Assuming you live in the US, the other major thing you can do is to NOT give the USPS a Change of Address card when you move. The main function of that card is to give your new address to advertisers. USPS can only sell it to companies who already have your old address, but that’s plenty. Cite.

How to avoid this?

There is, however, a loophole that keeps data brokers from accessing your updated address. When you fill out the online form to change an address, you can indicate a temporary change that provides six months of forwarding that can then be extended for another six months. That information, unlike the changes marked as permanent, is not included in the master list sold to data brokers.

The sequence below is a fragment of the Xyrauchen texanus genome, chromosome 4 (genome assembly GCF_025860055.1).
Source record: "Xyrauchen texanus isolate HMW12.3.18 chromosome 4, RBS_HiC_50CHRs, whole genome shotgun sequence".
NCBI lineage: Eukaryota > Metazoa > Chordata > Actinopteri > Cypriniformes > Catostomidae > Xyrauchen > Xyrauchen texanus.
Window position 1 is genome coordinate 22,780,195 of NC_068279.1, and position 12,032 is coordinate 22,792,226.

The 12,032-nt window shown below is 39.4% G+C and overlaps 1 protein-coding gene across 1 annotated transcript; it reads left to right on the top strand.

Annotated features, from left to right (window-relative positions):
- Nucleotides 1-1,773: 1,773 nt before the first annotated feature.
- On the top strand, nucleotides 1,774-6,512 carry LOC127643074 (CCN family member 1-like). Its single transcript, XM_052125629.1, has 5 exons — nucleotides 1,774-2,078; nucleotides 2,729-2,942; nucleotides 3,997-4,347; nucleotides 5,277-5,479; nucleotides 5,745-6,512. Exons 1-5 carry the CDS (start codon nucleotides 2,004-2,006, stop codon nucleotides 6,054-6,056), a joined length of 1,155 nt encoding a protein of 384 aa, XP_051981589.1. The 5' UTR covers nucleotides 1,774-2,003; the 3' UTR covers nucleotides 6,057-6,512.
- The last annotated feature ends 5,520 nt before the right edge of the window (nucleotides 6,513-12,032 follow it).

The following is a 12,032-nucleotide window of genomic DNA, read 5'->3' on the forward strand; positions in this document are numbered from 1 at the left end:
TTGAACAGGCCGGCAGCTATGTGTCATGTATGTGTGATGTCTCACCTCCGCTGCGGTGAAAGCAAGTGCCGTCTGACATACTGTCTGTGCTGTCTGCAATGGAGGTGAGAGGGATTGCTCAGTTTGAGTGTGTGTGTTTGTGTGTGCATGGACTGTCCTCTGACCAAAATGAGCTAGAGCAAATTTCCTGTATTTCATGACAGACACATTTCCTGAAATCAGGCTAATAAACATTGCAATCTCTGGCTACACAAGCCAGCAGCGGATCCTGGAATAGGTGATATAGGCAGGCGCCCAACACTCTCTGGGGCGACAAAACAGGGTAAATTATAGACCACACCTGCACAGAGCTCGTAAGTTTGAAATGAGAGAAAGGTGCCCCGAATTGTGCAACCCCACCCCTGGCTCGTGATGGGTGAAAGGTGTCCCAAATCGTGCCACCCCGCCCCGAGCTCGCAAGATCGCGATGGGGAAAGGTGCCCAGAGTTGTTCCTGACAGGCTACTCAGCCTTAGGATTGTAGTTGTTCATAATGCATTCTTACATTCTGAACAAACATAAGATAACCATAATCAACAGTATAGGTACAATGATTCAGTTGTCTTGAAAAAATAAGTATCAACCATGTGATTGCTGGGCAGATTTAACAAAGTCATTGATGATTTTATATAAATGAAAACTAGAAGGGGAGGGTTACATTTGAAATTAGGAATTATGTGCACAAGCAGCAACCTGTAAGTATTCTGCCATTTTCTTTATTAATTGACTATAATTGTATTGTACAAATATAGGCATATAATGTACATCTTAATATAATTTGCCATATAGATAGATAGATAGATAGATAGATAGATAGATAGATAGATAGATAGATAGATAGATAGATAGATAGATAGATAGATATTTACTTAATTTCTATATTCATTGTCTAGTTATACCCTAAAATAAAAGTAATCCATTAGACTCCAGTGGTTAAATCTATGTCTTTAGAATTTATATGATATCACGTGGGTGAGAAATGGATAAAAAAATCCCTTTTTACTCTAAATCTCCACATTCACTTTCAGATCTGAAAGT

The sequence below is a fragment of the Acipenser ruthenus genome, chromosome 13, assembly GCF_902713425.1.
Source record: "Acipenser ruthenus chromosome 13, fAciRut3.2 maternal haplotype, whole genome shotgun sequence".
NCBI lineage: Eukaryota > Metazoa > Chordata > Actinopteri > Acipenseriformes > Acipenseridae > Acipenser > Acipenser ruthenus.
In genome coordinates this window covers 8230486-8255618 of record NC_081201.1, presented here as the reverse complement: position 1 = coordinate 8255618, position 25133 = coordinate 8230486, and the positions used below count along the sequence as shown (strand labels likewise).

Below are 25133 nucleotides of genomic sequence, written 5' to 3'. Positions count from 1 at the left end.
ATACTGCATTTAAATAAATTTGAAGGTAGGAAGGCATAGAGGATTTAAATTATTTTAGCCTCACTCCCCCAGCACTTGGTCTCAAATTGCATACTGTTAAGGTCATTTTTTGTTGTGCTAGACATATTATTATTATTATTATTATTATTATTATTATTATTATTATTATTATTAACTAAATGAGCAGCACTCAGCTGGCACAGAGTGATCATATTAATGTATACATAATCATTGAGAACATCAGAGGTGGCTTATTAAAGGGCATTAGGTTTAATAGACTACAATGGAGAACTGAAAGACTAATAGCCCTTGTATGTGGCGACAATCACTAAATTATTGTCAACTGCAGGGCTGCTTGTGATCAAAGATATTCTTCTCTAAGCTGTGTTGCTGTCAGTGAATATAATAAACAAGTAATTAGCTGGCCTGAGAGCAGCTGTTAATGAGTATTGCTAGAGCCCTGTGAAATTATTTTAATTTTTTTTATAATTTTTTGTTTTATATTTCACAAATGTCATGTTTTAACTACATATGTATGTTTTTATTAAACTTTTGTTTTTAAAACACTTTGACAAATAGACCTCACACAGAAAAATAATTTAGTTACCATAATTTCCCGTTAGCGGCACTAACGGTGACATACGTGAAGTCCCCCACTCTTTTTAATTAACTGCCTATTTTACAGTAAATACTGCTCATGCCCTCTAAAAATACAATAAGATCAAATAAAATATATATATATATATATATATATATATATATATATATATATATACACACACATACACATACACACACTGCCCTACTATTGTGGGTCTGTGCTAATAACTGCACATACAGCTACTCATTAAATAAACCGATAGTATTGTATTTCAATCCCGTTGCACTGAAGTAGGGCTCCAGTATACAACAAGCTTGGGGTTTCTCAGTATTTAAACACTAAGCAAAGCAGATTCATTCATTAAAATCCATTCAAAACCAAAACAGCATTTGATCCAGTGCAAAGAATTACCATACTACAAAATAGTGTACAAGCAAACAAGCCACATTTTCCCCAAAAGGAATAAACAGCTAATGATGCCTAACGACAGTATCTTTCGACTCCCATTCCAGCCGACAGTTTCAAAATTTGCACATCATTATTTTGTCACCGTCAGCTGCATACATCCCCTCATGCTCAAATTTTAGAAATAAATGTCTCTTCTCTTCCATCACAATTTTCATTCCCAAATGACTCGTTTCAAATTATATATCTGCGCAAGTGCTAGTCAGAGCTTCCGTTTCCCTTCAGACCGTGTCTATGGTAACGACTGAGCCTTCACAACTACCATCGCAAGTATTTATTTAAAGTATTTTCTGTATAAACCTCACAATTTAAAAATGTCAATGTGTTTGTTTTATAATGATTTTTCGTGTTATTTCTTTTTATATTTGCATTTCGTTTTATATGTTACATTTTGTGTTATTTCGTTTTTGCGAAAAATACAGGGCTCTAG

Why would you think this, and what do you think they might do? Reputable companies don’t want to piss off existing, former, or potential customers, and they don’t want to spend money sending catalogs and other mail to people who don’t want it.

So yes, go to the websites of companies who are sending you junk mail, find the Customer Service page, and tell them to stop sending you mail. It will work most of the time.

I have my home phone (landline) service, and our mobile phones, through AT&T, but my cable TV and internet through Comcast; it has been this way for 25 years. Regardless, through that entire time, AT&T has been relentless in trying to get me to get internet and TV from them over the years: constant junk mail in the mailbox, emails, phone calls, even a sales rep coming to the front door a few times a year.